As many of you know my mom had a hip replacement in late February and was in a rehabilitation / nursing home following the surgery for physical and occupational therapy. I can not say enough about Crandall Medical Center in Sebring, Ohio. It is connected to Copeland Oaks where my mom has lived for the past 17 years. They took very good care of her.
It takes a very special person to work in this environment. There are all kinds of nurses and aides and others who work there and each one that I encountered seemed to genuinely care for the patients whether they were long term care residents or rehab residents like my mom.
Spending as much time there as I have over the past 6 weeks allowed me the opportunity to overhear conversations in the hallways quite often. One day a resident who was probably not “with it” cussed a young aide out because she did not want ice in her water. When the aide walked down the hall with tears in her eyes I grabbed her and gave her a hug and told her that it would be okay and that she was doing good work. This past week when I was there for the last time she came into my mom’s room to refill her water. My mom proceeded to introduce me to her and she said “oh we already met—she gave me a hug when I was crying.” You never know, do you?
Various things I overhead while I was there include:
- “Why are you spitting? It’s not lady like to spit!”
- “Virginia –what’s going on? Your teeth are on your chest!”
- “Larry, you are missing a shoe. What will we do? Hold on! Don’t go! Good Lord Larry, I don’t know how you did that!”
- One day we were planting seeds in little cups for an activity. One lady looked at the dirt we were using and asked “is this goat manure?”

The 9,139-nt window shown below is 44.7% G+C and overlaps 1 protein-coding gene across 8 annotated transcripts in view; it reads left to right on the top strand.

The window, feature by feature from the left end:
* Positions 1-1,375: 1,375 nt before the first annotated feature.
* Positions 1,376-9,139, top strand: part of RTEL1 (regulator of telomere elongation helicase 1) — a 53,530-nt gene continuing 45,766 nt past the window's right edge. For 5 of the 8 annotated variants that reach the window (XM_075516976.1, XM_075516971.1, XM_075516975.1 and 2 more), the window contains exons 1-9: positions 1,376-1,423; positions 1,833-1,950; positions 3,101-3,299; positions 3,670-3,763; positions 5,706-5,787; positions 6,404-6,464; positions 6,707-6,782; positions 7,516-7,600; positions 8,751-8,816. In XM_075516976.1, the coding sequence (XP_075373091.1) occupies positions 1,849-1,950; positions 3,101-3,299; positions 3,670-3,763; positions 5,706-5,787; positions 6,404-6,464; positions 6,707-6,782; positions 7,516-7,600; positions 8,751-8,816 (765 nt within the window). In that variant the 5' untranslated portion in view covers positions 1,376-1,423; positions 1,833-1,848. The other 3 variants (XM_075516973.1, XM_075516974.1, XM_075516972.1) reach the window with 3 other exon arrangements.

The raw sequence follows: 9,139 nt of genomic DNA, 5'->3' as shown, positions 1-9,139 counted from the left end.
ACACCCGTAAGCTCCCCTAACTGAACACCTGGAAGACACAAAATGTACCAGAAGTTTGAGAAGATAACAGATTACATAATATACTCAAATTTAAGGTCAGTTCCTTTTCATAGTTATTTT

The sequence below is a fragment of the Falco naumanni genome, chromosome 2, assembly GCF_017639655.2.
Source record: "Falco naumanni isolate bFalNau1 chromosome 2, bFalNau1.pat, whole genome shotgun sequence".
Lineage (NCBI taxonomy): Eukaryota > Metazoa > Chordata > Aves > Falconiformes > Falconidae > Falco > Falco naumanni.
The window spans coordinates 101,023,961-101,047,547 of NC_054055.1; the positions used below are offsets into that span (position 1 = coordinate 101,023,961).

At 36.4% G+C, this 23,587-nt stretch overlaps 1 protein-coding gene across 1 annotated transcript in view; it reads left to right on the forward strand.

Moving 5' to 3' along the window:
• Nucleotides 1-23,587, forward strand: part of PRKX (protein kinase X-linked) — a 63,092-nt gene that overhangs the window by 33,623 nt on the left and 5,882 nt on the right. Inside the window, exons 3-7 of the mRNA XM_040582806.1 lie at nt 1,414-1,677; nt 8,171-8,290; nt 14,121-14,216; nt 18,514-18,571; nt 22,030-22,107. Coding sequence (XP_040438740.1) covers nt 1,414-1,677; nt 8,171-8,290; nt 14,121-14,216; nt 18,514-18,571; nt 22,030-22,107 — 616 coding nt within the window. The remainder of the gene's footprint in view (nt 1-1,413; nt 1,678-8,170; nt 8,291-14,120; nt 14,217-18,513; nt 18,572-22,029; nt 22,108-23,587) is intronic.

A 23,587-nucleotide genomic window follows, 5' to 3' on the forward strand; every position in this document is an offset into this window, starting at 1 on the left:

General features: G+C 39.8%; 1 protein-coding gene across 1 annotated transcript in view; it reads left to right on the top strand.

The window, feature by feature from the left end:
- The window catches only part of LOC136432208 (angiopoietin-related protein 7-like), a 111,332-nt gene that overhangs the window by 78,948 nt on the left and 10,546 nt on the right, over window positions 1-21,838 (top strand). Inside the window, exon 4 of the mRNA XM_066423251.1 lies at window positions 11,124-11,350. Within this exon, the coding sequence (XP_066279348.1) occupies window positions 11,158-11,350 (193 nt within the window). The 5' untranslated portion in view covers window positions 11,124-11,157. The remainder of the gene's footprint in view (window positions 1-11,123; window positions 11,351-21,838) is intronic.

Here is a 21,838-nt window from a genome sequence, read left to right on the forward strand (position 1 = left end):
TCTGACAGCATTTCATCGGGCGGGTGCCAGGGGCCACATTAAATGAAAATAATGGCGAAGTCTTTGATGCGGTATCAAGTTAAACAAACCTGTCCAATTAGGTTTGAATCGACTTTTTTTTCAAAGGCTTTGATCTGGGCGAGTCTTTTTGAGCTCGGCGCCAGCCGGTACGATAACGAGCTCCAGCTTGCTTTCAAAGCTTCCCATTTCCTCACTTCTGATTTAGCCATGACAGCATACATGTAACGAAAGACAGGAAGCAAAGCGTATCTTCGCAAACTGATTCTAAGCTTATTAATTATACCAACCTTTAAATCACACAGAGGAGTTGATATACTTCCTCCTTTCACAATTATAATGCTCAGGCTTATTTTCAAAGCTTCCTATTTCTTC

- Several times I got “Do you work here?””
One day we were sitting in my mom’s room talking and a lady rolled on in in her wheelchair with a pitcher of water. She insisted on pouring us drinks with her wobbly hands and I had to take over so it would not get spilled all over the place. As she backed out a nurse came in and corralled her and took the pitcher away that she had stolen from the cart the medicines are on. I guess she was practicing hospitality or something.
At a concert we attended the performer was trying to get the residents to come up with who sang the song “Celebrate”. He was giving hints like “It’s something you mix up to drink . You probably made it for your kids or grandkids.” Of course I knew he was trying to get them to say Kool and the Gang. One little lady yelled from the back row “Vodka!” I would imagine there would be social workers visiting THAT house if that was true.
It obviously takes a special person to work in health care and especially in this environment and I am grateful that there are so many who are called to do that job.
The good news is that my mom was released on Saturday and is now living in an assisted living apartment. We got her stuff moved on Thursday. My sister in law and brother and my sweet husband and I worked hard for 2 days getting things all sorted and organized and settled and even though she was a little overwhelmed I think she will settle in and hopefully love it there. We even made sure she had a neat little area to do her crafts.
But I must admit I am exhausted. So for all of you out there who have had similar experiences with your parents I tip my hat to you . It’s what we do when we love our parents. It is a privilege.